Canadian-based Almonty Industries confirmed in late August that its Sangdong tungsten mine under construction in South Korea was stable after receiving some of the heaviest rains in the region in decades.

The company said that, in the three days between 9 August and 11 August, the operation received more than 220 millimetres (about 8.7 inches) of rain. 

“The entire length of the mine was kept stable and all underground infrastructures such as pumping, power ventilation and compressed air operated normally,” Almonty officials said, adding that all surface related infrastructures including the mine support office, power supply network, drainage, waste dump, ore stockpiles, batch plant and subcontractors installations also operated as normal.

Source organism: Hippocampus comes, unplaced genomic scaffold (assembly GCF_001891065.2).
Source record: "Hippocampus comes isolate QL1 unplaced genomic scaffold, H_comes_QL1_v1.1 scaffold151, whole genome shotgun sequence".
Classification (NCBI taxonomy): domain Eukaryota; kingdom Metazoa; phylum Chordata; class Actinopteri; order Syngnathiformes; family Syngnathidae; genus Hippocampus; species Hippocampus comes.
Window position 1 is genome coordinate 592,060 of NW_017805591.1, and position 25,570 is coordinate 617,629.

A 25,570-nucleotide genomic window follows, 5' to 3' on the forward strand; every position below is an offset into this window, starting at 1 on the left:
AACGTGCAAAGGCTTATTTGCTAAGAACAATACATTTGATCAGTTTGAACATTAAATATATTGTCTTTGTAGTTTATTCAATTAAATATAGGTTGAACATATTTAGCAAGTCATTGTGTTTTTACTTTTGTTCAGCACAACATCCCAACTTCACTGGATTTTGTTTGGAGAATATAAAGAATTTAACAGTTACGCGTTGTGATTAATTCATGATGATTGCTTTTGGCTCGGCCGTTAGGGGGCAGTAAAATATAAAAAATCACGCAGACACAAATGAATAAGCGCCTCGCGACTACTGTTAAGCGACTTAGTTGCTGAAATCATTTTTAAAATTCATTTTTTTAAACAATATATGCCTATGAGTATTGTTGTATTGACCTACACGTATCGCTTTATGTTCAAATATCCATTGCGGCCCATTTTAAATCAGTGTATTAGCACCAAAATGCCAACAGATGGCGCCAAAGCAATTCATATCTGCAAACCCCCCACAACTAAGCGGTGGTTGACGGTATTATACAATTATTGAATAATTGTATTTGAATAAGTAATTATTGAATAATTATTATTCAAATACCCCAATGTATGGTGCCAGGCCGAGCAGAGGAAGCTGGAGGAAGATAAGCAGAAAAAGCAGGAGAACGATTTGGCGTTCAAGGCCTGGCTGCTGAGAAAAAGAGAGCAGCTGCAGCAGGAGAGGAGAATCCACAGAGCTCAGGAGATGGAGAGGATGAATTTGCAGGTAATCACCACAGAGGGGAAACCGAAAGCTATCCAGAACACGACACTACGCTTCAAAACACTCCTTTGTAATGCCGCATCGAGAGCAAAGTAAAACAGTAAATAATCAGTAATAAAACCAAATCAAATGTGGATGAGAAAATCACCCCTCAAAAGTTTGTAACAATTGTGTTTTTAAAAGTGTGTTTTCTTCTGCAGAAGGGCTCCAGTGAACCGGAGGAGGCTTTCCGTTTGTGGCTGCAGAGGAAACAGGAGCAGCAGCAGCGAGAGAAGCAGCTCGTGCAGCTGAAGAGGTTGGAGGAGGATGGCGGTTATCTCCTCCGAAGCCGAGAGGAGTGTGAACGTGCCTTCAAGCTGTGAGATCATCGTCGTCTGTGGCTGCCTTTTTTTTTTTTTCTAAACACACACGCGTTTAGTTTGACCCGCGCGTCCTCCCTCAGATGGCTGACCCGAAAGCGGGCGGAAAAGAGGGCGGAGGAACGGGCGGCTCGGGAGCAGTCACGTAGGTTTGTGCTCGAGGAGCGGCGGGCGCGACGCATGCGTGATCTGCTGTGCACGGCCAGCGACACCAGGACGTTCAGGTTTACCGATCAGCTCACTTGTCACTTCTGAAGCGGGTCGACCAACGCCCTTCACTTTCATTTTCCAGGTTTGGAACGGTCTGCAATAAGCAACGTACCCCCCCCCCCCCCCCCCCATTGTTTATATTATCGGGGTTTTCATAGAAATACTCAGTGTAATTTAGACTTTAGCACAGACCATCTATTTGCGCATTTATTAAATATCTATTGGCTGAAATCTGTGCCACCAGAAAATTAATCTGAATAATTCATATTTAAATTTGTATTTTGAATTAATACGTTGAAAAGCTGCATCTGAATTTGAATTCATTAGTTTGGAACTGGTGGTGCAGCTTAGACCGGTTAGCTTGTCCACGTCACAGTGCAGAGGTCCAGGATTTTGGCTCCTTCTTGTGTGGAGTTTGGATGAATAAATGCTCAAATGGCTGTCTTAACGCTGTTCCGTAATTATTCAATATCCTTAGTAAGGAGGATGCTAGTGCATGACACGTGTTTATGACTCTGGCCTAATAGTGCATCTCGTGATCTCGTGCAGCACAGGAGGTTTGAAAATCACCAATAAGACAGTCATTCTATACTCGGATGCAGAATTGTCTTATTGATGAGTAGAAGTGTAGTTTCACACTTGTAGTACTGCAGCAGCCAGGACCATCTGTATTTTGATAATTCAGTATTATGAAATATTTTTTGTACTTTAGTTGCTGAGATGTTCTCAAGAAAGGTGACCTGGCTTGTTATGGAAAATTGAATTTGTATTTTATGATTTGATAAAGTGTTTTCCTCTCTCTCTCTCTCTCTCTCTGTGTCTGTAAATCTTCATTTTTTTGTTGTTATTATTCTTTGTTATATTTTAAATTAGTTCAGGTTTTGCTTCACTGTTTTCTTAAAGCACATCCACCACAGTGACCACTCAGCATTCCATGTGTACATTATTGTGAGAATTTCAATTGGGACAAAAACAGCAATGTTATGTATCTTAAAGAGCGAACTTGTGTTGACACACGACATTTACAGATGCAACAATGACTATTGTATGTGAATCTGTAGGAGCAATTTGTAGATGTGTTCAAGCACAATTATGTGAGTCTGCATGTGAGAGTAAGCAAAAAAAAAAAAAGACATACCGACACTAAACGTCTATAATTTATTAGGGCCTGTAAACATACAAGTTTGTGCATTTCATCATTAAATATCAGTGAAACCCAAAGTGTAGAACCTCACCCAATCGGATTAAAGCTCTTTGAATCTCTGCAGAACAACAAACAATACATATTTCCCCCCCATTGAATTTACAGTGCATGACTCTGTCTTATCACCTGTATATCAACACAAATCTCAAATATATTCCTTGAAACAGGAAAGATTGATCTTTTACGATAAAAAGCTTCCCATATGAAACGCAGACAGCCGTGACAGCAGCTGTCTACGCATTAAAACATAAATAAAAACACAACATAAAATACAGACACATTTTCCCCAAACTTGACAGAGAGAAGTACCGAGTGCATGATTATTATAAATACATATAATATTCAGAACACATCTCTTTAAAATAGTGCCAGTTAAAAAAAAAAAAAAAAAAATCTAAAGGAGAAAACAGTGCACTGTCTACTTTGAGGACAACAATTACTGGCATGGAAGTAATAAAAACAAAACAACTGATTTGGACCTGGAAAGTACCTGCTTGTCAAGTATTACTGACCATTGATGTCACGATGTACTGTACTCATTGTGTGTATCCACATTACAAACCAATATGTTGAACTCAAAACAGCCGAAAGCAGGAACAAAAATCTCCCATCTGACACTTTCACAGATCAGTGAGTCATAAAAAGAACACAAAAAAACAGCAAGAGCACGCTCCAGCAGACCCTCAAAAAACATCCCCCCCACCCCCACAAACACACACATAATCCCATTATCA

The mine performed a technical audit as well, which found no issues with the infrastructure.

Crews at Sangdong recently achieved a development milestone with the hanging wall gallery of -1 Level being reached, an achievement that will allow further exploration and exploitation of the ore zone. 

Almonty Chairman, President and CEO Lewis Black said the gallery achievement gives the company access to about 55% of its reserves at Sangdong. He also positively commented on the outcome of the weather event.

“We are pleased the Sangdong mine infrastructure passed this stress test. [It] is a testament to the quality of the engineering works and studies completed over the several years leading to construction of our world class … mine.” 

Sangdong, historically one of the largest tungsten mines in the world and one of the few long-life, high-grade tungsten deposits outside of China, was acquired by Almonty in September 2015 from Woulfe Mining.

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